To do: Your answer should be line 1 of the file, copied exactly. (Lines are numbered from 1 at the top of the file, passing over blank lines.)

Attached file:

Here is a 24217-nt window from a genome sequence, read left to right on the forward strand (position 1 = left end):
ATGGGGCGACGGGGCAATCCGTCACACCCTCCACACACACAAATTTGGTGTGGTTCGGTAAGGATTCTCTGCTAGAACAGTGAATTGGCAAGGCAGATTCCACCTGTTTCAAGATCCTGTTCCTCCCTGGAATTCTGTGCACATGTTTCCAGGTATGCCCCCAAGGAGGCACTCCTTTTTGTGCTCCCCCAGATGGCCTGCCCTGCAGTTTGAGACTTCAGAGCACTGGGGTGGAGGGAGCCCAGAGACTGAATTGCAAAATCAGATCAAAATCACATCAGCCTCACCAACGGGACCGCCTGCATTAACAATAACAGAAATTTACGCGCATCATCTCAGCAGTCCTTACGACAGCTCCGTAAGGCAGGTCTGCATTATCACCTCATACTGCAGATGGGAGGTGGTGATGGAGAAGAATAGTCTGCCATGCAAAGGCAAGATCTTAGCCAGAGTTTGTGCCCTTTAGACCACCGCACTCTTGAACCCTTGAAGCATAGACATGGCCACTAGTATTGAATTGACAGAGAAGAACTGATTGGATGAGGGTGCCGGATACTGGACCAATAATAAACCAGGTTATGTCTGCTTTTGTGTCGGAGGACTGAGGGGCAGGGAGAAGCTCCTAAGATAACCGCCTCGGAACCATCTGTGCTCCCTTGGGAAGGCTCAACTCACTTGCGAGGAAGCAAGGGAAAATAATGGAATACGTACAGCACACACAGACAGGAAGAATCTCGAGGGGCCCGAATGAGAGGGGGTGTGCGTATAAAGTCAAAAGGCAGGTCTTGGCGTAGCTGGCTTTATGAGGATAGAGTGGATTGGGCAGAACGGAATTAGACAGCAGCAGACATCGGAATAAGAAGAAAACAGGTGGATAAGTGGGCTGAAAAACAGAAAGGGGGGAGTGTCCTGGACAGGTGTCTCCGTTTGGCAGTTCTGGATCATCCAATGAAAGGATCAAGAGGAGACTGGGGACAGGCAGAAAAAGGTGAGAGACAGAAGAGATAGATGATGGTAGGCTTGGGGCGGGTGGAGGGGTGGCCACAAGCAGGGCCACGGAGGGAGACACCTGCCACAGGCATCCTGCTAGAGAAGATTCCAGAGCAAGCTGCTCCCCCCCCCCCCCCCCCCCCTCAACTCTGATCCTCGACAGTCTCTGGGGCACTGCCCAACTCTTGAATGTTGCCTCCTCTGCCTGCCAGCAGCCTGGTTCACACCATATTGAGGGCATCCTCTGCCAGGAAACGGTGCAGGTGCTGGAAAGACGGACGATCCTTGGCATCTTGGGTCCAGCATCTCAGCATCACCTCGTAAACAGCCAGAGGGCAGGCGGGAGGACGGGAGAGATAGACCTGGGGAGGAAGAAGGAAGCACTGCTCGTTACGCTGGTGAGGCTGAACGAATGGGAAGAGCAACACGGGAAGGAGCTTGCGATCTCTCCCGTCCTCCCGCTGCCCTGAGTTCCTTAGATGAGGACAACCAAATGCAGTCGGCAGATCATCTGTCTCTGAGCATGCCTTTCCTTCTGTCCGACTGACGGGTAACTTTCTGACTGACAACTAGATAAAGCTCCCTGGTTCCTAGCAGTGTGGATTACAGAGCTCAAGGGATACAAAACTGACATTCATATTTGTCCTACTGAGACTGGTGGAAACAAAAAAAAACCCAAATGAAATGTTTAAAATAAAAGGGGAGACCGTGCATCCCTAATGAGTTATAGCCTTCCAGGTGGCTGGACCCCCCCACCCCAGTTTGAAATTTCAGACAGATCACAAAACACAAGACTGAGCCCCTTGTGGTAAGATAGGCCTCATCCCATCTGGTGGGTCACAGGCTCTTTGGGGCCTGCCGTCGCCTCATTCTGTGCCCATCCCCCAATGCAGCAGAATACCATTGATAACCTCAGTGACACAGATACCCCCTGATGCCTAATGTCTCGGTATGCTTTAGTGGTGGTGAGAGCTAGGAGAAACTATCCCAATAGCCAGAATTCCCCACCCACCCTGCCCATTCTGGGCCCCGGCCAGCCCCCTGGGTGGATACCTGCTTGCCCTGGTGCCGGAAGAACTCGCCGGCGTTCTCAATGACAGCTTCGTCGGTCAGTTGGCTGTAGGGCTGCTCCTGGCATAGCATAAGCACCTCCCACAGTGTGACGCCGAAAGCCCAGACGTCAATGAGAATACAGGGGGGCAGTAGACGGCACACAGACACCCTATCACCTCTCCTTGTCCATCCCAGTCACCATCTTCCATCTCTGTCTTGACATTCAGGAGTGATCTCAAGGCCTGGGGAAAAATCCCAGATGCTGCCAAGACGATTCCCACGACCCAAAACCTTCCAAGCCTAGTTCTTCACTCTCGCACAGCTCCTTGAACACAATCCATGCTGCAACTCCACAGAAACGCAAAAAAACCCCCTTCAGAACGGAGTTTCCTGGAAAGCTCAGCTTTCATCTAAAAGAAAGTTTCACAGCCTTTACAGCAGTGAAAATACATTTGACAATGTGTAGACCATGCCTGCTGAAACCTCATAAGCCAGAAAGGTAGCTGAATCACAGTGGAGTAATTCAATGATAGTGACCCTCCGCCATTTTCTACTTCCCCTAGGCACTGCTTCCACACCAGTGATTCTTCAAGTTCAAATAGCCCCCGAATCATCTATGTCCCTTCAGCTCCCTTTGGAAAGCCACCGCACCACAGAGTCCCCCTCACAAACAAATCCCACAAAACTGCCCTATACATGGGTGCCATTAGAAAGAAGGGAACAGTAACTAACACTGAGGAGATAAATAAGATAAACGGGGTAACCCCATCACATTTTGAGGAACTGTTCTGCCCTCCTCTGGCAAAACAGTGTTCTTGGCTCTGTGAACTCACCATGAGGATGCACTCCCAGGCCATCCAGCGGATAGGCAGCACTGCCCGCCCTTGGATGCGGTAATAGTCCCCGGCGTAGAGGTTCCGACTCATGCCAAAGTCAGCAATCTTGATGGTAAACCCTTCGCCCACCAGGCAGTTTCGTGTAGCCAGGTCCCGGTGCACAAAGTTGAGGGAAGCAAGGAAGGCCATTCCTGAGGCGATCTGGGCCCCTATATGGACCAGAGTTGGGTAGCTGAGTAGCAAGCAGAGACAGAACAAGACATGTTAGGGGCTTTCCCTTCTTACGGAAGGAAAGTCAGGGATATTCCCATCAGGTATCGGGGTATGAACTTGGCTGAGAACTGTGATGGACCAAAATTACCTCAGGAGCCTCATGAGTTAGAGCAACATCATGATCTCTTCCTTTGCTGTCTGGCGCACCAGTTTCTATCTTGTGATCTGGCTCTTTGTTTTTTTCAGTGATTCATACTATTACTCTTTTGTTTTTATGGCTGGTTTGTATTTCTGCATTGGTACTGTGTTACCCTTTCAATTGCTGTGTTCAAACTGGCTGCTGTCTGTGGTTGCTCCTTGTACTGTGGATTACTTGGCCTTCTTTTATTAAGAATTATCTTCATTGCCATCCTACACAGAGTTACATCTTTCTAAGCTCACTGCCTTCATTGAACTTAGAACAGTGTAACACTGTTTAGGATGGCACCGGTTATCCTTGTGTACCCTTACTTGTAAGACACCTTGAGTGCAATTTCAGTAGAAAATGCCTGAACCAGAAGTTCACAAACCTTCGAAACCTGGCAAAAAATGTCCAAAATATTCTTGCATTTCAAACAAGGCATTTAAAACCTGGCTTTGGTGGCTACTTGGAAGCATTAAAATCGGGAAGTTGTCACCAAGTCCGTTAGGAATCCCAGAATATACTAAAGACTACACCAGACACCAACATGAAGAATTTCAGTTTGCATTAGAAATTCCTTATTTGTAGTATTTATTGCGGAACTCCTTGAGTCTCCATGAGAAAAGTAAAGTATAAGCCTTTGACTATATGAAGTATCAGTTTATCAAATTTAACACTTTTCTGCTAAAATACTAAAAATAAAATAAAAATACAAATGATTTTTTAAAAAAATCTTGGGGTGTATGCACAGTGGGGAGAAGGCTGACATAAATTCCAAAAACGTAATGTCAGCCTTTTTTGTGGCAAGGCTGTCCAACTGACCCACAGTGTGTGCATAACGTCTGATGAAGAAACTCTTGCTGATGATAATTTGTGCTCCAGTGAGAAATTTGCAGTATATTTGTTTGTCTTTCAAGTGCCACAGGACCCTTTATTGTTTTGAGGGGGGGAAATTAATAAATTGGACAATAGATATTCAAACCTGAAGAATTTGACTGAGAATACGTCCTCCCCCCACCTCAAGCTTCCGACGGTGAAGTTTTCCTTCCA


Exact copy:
Here is a 24217-nt window from a genome sequence, read left to right on the forward strand (position 1 = left end):